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Craig S. Long, Alvin J. Miller, Hai-Tien Lee, Jeannette D. Wild, Richard C. Przywarty, and Drusilla Hufford

The National Weather Service (NWS), in collaboration with the Environmental Protection Agency (EPA), now issues an Ultraviolet (UV) index forecast. The UV index (UVI) is a mechanism by which the American public is forewarned of the next day's noontime intensity of UV radiation at locations within the United States. The EPA's role in this effort is to alert the public of the dangerous health effects of overexposure to, and the accumulative effects of, UV radiation. The EPA also provides ground-level monitoring data for use in ongoing verification of the UVI. The NWS estimates the UVI using existing atmospheric measurements, forecasts, and an advanced radiative transfer model. This paper discusses the justification for a forecasted index, the nature of UV radiation, the methodology of producing the UVI, and results from verifying the UVI. Since the UVI is an evolving product, a short discussion of necessary improvements and/or refinements is included at the end of this article.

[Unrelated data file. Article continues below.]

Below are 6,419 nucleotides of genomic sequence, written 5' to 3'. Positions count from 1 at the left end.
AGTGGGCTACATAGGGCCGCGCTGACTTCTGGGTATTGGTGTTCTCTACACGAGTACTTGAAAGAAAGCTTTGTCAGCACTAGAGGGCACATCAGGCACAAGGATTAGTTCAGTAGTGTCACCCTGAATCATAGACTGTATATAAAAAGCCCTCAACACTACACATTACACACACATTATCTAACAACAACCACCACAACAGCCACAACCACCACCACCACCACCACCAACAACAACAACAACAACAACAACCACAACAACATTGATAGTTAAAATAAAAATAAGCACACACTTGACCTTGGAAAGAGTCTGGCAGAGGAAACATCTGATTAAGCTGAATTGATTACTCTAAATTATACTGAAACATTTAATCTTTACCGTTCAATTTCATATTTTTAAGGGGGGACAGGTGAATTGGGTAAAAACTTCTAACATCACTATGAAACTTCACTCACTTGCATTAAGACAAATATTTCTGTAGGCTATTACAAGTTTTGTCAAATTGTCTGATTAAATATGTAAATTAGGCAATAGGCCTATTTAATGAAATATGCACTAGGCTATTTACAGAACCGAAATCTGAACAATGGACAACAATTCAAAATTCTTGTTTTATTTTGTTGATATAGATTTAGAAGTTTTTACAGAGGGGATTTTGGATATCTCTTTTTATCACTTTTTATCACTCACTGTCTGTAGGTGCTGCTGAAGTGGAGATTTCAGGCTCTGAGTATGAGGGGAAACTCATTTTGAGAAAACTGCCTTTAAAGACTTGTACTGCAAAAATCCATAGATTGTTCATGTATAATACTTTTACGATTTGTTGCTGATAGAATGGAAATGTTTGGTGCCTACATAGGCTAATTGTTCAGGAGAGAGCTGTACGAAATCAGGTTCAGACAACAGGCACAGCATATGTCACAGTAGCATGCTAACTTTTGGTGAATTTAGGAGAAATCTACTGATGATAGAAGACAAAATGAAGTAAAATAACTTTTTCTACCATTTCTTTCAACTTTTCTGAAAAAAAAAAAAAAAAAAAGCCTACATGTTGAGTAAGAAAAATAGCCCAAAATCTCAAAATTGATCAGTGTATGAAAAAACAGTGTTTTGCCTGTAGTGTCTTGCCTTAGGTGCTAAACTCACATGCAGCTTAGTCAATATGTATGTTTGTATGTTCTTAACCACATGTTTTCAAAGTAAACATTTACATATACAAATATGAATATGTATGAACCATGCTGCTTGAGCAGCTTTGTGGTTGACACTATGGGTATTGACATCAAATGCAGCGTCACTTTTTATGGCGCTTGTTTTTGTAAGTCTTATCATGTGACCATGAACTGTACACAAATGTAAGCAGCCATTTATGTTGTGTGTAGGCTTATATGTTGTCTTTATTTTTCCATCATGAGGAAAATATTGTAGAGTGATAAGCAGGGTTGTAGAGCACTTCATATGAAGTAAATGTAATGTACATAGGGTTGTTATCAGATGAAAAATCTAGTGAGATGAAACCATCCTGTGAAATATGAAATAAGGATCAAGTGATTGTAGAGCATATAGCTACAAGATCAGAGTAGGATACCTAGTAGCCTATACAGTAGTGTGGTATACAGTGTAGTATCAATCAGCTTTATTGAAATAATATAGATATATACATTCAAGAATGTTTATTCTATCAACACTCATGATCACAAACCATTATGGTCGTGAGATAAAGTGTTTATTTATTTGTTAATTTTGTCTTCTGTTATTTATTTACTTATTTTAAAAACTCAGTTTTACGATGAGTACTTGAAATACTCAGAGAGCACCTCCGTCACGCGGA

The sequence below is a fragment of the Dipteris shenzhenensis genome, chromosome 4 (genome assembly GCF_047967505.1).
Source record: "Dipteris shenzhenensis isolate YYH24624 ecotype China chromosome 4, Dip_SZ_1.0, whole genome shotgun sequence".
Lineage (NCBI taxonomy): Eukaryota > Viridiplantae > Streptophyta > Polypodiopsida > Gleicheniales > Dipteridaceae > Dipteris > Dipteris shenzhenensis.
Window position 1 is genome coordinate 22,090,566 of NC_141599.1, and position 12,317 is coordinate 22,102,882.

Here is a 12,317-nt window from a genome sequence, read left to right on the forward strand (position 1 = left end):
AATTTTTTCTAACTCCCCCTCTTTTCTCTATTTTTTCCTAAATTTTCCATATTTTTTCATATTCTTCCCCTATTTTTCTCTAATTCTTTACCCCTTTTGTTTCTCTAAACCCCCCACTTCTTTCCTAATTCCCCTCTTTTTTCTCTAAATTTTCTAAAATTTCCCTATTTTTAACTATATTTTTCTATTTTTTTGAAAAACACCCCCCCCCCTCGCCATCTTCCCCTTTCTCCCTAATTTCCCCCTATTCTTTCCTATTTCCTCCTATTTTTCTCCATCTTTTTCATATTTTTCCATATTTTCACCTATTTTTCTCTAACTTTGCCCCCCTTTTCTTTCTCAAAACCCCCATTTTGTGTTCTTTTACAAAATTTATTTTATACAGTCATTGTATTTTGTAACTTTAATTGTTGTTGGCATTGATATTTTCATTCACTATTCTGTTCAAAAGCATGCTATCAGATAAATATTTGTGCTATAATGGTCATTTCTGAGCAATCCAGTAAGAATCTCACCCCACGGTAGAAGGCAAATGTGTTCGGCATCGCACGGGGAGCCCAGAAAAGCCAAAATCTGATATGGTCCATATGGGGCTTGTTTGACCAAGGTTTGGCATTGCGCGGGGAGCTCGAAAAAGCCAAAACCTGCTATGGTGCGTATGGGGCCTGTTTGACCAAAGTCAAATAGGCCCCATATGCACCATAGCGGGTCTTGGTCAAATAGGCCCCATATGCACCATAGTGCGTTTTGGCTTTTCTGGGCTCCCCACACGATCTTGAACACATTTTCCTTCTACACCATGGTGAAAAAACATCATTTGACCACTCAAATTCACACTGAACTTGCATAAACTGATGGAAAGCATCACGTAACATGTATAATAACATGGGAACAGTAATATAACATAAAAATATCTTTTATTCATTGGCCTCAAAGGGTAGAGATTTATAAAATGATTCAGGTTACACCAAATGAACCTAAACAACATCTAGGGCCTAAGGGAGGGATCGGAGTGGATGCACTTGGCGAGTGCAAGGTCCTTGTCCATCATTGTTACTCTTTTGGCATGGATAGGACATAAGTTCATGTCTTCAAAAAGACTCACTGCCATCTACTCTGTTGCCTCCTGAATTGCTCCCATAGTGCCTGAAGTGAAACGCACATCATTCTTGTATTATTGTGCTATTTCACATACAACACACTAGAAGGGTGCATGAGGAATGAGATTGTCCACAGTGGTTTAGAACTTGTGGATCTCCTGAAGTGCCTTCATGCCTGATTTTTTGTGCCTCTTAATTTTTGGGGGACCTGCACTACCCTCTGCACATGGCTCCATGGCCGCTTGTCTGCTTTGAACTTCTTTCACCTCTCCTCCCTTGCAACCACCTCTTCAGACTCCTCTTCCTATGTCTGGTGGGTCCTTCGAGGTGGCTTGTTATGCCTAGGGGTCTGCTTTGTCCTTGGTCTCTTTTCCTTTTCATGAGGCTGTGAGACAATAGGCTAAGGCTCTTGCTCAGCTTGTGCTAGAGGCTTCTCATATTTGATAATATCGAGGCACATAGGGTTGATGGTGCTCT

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Next-Generation Operational Global Earth Observations

Thomas F. Lee, Craig S. Nelson, Patrick Dills, Lars Peter Riishojgaard, Andy Jones, Li Li, Steven Miller, Lawrence E. Flynn, Gary Jedlovec, William McCarty, Carl Hoffman, and Gary McWilliams